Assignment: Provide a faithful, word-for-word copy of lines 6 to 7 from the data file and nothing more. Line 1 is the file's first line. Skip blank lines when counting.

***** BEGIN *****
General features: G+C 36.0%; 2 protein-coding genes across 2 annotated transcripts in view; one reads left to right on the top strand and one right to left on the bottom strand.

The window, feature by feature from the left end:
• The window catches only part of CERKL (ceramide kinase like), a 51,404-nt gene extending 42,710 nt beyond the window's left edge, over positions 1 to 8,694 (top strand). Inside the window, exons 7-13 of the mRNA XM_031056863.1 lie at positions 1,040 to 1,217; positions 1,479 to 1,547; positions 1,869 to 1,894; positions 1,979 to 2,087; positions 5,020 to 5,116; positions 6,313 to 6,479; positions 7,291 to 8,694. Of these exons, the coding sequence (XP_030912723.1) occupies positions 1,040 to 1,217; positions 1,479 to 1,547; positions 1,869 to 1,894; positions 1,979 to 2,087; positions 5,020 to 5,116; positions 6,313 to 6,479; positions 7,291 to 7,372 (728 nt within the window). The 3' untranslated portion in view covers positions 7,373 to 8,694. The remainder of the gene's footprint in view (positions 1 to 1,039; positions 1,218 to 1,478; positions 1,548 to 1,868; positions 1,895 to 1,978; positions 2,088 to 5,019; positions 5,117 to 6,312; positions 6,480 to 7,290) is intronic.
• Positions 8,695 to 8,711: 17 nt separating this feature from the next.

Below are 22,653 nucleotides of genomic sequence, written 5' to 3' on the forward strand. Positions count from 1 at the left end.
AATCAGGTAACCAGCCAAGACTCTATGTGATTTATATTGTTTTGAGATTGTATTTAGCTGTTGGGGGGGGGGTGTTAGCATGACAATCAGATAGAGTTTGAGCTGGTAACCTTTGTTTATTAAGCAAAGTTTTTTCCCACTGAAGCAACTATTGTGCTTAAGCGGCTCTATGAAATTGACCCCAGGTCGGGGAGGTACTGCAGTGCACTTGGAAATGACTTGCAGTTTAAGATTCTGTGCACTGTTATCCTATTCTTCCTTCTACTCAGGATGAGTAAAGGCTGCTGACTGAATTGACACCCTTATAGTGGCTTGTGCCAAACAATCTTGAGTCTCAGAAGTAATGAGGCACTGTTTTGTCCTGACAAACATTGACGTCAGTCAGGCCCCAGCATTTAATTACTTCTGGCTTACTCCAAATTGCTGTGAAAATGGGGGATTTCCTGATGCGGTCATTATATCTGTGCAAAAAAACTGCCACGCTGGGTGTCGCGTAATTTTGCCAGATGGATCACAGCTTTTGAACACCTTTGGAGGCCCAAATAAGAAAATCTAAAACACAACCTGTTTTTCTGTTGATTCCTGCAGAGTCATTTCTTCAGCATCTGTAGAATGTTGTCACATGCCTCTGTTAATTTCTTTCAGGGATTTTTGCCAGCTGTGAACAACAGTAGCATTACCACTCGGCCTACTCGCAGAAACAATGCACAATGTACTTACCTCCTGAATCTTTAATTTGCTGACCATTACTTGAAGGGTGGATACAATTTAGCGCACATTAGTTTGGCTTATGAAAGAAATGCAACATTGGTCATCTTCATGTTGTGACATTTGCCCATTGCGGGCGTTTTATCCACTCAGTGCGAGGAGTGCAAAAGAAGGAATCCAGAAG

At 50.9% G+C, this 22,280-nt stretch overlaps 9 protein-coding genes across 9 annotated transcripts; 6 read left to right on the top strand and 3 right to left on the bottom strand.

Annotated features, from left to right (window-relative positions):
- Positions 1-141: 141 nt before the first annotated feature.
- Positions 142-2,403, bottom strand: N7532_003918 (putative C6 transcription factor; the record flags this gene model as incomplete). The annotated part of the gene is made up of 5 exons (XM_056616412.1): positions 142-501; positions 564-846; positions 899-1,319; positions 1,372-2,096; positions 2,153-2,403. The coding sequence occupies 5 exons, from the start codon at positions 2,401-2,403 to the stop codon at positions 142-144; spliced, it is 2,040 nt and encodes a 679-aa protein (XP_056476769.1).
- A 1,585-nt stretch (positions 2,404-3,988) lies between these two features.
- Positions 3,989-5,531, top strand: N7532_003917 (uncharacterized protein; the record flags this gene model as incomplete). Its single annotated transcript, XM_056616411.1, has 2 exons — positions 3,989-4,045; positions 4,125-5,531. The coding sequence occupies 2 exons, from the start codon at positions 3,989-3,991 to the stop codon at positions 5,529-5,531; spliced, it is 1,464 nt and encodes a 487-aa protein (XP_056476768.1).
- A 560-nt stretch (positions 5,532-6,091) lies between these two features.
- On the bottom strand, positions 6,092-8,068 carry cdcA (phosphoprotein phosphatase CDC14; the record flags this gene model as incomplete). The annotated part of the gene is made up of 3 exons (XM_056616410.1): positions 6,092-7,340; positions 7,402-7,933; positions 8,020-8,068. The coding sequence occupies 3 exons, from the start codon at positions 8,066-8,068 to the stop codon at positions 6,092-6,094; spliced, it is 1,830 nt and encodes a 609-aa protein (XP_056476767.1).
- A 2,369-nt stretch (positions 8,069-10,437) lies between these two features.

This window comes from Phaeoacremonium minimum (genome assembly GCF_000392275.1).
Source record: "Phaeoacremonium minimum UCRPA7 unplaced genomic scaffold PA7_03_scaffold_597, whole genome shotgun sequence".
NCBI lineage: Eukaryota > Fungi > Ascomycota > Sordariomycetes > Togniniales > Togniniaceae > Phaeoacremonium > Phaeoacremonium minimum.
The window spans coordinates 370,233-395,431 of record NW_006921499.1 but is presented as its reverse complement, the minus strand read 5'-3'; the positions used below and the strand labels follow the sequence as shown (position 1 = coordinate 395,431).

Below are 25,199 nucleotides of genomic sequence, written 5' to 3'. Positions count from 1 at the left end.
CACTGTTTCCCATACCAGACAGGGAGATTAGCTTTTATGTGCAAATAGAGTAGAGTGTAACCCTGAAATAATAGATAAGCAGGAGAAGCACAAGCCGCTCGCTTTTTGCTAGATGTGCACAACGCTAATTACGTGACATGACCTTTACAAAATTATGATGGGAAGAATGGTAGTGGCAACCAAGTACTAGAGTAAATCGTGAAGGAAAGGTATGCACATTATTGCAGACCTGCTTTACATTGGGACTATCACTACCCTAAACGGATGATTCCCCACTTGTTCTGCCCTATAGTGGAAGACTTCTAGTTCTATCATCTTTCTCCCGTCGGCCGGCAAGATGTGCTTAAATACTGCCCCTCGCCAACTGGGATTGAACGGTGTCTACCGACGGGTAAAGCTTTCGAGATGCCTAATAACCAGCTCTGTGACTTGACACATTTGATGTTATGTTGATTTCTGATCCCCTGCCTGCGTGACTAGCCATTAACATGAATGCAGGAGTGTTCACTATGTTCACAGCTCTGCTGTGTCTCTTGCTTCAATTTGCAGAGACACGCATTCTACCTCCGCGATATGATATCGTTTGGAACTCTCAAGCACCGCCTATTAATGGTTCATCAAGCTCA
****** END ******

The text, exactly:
AATCAGGTAACCAGCCAAGACTCTATGTGATTTATATTGTTTTGAGATTGTATTTAGCTGTTGGGGGGGGGGTGTTAGCATGACAATCAGATAGAGTTTGAGCTGGTAACCTTTGTTTATTAAGCAAAGTTTTTTCCCACTGAAGCAACTATTGTGCTTAAGCGGCTCTATGAAATTGACCCCAGGTCGGGGAGGTACTGCAGTGCACTTGGAAATGACTTGCAGTTTAAGATTCTGTGCACTGTTATCCTATTCTTCCTTCTACTCAGGATGAGTAAAGGCTGCTGACTGAATTGACACCCTTATAGTGGCTTGTGCCAAACAATCTTGAGTCTCAGAAGTAATGAGGCACTGTTTTGTCCTGACAAACATTGACGTCAGTCAGGCCCCAGCATTTAATTACTTCTGGCTTACTCCAAATTGCTGTGAAAATGGGGGATTTCCTGATGCGGTCATTATATCTGTGCAAAAAAACTGCCACGCTGGGTGTCGCGTAATTTTGCCAGATGGATCACAGCTTTTGAACACCTTTGGAGGCCCAAATAAGAAAATCTAAAACACAACCTGTTTTTCTGTTGATTCCTGCAGAGTCATTTCTTCAGCATCTGTAGAATGTTGTCACATGCCTCTGTTAATTTCTTTCAGGGATTTTTGCCAGCTGTGAACAACAGTAGCATTACCACTCGGCCTACTCGCAGAAACAATGCACAATGTACTTACCTCCTGAATCTTTAATTTGCTGACCATTACTTGAAGGGTGGATACAATTTAGCGCACATTAGTTTGGCTTATGAAAGAAATGCAACATTGGTCATCTTCATGTTGTGACATTTGCCCATTGCGGGCGTTTTATCCACTCAGTGCGAGGAGTGCAAAAGAAGGAATCCAGAAG

At 50.9% G+C, this 22,280-nt stretch overlaps 9 protein-coding genes across 9 annotated transcripts; 6 read left to right on the top strand and 3 right to left on the bottom strand.